Maximum clearance of the seal teeth from the shaft occurs during minimum pressure conditions, e.g, during system start-up or shut-down. Under these conditions, the leaf springs bias the sealing ring segments generally outward (toward the cavity upper wall 211) such that the upper surface of inner flange 113 contacts lower shoulder surfaces 125a,b. This results in maximum clearance between the seal teeth and the shaft, thereby diminishing the likelihood of damage to the seal due to rubbing and vibration. Typically, about 125 mils additional clearance is achieved.
As steam is continually introduced into the turbine, however, the operating pressure in high pressure region 210 builds creating an inwardly acting force which ultimately biases the segment inward toward the shaft. When the summation of the inwardly directed forces due to the high steam pressure and the helical spring overcome the outwardly directed forces of the leaf springs, the seal teeth are biased (closed) to a minimum clearance (known as the design clearance) from the shaft. This typically occurs beyond a predetermined design pressure range. The resulting clearance is then maintained throughout the design pressure range up through the maximum system operating pressure.
Outing other minimum pressure conditions, e.g., turbine shut-down, the process operates in reverse: as the steam pressure decreases, the outwardly directed forces of the leaf springs eventually overcome the combined inwardly directed forces of the steam pressure and the helical spring causing the seal to open automatically (move outwardly), increasing the teeth to shaft clearance. This generally occurs once the operating pressure falls below a selected threshold design pressure.
This interplay between the forces of the helical spring, the operating pressure, and the leaf springs insures that the seal teeth will remain clear of the shaft surface, including the castellations, throughout operation of the system, in particular, during system start-up and shut-down.
Accordingly, whether operating at minimum or maximum pressure conditions, this novel seal assembly advantageously maintains a seal without contact between the shaft and diaphragm, while maintaining seal efficiency without degradation. A large clearance during the initial start-up period (acceleration) and system shut-down (deceleration) avoids rubbing between the shaft and the seal due to thermal distortion, bowed rotors and vibration. This results in substantial reductions in the magnitude and likelihood of seal damage as well as maintained turbine efficiency.
Although the embodiments illustrated herein have been described for use with a labyrinth seal in a steam turbine, their adaptation to any device and fluid dynamic system, e.g., compressors or pumps, where seals may be needed is understood giving consideration to the purpose for which the present invention is intended.
Since from the foregoing the construction and advantages of the present invention may be readily understood, further explanation is believed unnecessary. However, since numerous modifications will readily occur to those skilled in the art after consideration of the foregoing specification and accompanying drawings, it is not intended that the invention be limited to the exact construction shown and described, but rather all suitable modifications and equivalents may be resorted to which fall within the scope of the appended claims.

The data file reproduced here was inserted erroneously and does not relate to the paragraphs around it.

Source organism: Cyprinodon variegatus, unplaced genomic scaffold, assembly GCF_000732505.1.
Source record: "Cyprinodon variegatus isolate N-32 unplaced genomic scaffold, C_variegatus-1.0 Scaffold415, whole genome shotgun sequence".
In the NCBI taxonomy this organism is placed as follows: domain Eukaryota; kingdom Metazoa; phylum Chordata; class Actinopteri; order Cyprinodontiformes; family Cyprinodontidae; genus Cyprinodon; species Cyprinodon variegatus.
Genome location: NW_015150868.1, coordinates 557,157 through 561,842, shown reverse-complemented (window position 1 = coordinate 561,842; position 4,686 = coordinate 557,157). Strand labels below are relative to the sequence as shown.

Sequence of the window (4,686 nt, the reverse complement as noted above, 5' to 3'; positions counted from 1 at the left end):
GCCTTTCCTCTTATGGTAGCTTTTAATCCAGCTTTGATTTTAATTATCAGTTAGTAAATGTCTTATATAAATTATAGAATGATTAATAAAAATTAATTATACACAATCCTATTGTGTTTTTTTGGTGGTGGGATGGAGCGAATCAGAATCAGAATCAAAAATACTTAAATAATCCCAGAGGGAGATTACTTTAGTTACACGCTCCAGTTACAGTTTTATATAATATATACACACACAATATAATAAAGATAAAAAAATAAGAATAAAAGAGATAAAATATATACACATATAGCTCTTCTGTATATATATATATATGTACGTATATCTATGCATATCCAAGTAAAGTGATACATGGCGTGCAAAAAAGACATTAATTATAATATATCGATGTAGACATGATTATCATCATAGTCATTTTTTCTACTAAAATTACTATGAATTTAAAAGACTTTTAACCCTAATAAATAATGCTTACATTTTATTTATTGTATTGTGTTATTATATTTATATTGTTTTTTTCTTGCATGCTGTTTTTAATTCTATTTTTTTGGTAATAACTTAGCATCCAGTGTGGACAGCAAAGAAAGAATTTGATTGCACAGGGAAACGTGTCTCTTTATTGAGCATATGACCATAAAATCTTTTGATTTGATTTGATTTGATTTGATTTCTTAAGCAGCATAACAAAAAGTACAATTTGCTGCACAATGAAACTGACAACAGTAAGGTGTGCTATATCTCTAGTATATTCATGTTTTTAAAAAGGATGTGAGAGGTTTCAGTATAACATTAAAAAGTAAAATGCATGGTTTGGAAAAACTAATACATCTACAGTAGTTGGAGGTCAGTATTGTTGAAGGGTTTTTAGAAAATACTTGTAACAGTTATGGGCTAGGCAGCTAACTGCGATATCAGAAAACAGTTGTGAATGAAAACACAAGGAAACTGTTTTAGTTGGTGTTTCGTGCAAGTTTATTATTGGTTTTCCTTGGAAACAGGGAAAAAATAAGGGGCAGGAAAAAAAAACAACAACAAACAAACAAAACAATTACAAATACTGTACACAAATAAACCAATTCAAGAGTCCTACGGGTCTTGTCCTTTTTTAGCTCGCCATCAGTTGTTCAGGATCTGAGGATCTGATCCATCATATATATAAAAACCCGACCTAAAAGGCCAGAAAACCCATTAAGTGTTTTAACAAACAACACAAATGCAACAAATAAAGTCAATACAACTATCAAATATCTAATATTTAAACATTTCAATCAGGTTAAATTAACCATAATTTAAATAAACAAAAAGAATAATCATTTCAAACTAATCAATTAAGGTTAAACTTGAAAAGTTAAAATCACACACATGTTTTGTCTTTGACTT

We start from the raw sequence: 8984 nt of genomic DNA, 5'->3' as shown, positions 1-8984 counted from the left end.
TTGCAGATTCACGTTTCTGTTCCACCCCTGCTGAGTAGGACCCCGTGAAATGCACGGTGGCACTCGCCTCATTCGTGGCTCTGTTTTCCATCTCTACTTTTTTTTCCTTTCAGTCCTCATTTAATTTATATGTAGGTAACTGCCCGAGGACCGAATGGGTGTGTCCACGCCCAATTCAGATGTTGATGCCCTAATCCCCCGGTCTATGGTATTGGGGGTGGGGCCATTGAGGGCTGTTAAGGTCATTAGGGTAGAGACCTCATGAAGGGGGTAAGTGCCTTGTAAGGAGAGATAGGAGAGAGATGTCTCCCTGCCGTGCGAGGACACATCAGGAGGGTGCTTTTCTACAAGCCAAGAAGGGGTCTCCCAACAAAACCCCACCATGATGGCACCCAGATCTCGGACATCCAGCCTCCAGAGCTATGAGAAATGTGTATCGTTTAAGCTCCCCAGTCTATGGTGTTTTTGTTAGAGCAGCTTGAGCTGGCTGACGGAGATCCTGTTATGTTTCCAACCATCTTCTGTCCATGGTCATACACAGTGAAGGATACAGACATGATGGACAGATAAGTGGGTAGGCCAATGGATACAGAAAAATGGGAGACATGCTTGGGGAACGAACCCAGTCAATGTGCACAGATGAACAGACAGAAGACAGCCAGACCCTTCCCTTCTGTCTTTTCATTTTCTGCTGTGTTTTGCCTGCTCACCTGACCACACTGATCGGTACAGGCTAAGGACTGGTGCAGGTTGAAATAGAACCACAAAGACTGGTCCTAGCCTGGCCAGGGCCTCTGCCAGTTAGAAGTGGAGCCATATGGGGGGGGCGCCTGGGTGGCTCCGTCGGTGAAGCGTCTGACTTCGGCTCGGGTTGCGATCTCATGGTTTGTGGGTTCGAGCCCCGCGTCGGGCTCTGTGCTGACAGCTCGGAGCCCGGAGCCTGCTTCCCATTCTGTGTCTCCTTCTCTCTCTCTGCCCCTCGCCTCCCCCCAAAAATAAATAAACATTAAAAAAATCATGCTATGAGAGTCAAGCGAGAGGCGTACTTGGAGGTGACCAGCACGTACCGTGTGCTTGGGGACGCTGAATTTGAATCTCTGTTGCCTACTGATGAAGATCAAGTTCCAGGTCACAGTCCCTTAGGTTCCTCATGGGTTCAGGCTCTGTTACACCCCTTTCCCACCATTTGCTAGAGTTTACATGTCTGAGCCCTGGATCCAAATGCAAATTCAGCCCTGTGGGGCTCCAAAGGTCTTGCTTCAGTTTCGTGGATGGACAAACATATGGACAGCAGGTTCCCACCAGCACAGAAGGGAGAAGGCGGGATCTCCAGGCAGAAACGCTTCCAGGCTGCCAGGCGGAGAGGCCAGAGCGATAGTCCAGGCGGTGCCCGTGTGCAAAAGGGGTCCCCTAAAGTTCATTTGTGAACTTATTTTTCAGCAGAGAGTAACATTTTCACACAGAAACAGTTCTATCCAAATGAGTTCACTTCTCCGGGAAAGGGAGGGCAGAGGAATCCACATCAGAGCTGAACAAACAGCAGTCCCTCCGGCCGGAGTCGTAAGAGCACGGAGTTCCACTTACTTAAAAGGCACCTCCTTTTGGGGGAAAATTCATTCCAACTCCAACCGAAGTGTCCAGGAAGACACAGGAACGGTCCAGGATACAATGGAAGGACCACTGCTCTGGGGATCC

1. A seal assembly for preventing fluid flow between stationary and moving members in a fluid dynamic system, the assembly comprising:
- a sealing assembly between said stationary and moving members;
- a first means for biasing said sealing element away from said stationary member, said first means including a single, constant force helical spring located centrally to the sealing element;
- a second means for biasing said sealing element toward said moving member to the extent that said sealing element is suspended between said stationary and moving members but not in contact with said moving member, said second means including a leaf spring having a design tension greater than that of the helical spring so that, during start-up or shut-down operations, the biasing forces of said leaf spring overcomes those of said helical spring and operating pressure so as to keep a maximum radial clearance between the sealing element and shaft; and
- an outer flange having inner and outer surfaces, said outer surface having a groove for receiving said helical spring so as to constrain the seal element, and said inner surface having a slot for receiving said leaf spring such that upon engagement of said slot with said leaf spring, shifting of the left spring and locking of the assembly in an open position during operation is prevented.
|2907595||October 1959||Benson et al.|
|3623736||November 1971||Petrie et al.|
|3860358||January 1975||Cavicchi et al.|
|4043714||August 23, 1977||Berkowitz|
|4103905||August 1, 1978||Desmond et al.|
|4436311||March 13, 1984||Brandon|
|4469017||September 4, 1984||Hanlon|
|4485620||December 4, 1984||Koenig et al.|
|4574591||March 11, 1986||Bertsch|
|5002288||March 26, 1991||Morrison et al.|
- PCT Application No. WO 85/03991, Filed Mar. 8, 1984. "Improved Turbine Efficiency with Retractable Packing Rings" (Undated, but cited 1988 reference) by R. E. Brandon. "Efficiency Audit of the Turbine Steam Path, Classifying Damage and Estimating Unit Losses" by W. P. Sanders (Mar. 1989). "Sawyer's Turbo Machinery Maintenance Handbook" 1st Edition, vol. 2, Turbo Machinery International Publications (1980). "Variable Clearance Packing", International Power Generation (Mar. 1990) by B. L. Morrison et al. "Steam Turbine Operation", 6th Edition, Sir. Isaac Pitman & Sons Limited, London (1958) by W. J. Kearton. "Steam Turbines", 3rd Edition, McGraw Hill Book Company, Inc. (1950) by E. F. Church.
International Classification: F16J 1548; F01D 520;